"Leidenfrost effect" Hot balls and Force Fields
"The Leidenfrost effect is a phenomenon in which a liquid, in near contact with a mass significantly hotter than the liquid's boiling point, produces an insulating vapor layer which keeps that liquid from boiling rapidly. This is most commonly seen when cooking; one sprinkles drops of water in a pan to gauge its temperature—if the pan's temperature is at or above the Leidenfrost point, the water skitters across the metal and takes longer to evaporate than it would in a pan that is above boiling temperature, but below the temperature of the Leidenfrost point. The effect is also responsible for the ability of liquid nitrogen to skitter across floors. It has also been used in some potentially dangerous demonstrations, such as dipping a wet finger in molten lead or blowing out a mouthful of liquid nitrogen, both enacted without injury to the demonstrator. The latter is potentially lethal, particularly should one accidentally swallow the liquid nitrogen.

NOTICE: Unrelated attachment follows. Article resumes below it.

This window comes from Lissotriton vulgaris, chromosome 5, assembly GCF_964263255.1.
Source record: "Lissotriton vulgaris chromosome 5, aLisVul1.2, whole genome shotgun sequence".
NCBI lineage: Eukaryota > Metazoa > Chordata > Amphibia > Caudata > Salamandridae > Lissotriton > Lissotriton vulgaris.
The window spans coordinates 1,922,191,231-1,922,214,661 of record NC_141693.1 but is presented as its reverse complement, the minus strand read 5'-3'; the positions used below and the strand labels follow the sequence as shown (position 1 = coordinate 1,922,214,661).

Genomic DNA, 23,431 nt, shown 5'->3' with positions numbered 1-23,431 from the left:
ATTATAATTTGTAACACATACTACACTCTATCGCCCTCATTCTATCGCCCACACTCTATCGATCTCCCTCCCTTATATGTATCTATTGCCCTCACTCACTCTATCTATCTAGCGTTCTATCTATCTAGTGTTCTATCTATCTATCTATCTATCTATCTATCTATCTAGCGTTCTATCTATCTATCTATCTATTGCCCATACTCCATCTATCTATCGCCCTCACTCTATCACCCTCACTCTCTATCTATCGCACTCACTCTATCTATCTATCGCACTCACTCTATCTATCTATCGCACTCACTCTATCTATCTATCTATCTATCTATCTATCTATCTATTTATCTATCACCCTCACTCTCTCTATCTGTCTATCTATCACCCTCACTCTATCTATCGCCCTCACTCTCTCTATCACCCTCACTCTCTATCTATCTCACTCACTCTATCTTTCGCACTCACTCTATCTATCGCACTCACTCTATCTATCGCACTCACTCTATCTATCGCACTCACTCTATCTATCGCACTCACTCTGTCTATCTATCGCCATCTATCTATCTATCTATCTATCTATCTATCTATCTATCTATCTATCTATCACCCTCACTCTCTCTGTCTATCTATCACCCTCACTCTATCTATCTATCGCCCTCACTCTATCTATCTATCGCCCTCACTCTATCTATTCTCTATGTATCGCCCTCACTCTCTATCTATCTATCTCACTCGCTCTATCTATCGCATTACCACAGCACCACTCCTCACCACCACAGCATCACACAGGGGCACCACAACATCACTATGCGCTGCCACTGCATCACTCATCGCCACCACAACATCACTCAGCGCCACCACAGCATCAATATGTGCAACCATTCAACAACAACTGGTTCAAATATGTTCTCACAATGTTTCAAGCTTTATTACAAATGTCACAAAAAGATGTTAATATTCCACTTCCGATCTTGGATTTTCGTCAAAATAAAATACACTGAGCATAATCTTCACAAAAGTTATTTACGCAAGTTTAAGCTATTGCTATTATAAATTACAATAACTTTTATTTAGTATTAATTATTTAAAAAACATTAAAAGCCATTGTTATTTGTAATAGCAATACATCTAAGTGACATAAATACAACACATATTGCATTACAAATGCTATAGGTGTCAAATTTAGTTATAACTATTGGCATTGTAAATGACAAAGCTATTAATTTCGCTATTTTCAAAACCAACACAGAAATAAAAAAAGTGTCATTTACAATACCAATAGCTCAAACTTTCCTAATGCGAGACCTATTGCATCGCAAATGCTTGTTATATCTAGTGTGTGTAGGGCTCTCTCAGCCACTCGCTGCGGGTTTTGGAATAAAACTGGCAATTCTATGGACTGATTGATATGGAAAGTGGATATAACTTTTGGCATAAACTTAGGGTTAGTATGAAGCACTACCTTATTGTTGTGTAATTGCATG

It is named after Johann Gottlob Leidenfrost, who discussed it in A Tract About Some Qualities of Common Water in 1796."
AKA: Super Hot balls of Metal make laser sound effects when placed in water. A really hot surface will create a force field of vapor around it.